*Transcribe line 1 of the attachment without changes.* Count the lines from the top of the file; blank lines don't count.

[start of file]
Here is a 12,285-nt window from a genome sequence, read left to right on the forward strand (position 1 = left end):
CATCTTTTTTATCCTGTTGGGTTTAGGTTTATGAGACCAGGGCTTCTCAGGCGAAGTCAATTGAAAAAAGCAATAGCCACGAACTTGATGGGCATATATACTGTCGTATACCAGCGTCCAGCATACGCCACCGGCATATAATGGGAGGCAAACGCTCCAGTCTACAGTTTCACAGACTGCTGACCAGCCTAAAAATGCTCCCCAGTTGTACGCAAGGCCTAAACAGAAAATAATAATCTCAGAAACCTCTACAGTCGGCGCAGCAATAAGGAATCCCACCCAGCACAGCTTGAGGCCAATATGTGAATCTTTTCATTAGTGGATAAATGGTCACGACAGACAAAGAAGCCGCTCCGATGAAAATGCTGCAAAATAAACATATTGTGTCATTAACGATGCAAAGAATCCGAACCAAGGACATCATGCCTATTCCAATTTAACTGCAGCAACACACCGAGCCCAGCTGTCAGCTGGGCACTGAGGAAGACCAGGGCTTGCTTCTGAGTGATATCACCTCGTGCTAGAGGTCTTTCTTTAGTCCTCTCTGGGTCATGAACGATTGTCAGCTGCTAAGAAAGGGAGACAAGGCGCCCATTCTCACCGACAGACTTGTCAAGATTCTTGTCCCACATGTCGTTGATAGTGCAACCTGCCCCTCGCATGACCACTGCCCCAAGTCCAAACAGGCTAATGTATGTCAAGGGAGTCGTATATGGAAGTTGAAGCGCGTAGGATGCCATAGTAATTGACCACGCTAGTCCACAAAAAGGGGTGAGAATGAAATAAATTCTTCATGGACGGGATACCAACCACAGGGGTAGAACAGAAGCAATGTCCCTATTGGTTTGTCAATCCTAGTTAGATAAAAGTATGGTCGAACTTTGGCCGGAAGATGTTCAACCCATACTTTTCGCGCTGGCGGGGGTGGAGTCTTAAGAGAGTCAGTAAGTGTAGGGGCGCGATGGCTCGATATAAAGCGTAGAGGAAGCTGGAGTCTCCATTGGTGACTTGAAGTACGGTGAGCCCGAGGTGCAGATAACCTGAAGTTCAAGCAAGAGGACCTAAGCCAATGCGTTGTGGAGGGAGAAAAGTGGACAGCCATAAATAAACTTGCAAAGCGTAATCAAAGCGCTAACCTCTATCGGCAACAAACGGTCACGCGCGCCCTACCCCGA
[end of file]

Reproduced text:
Here is a 12,285-nt window from a genome sequence, read left to right on the forward strand (position 1 = left end):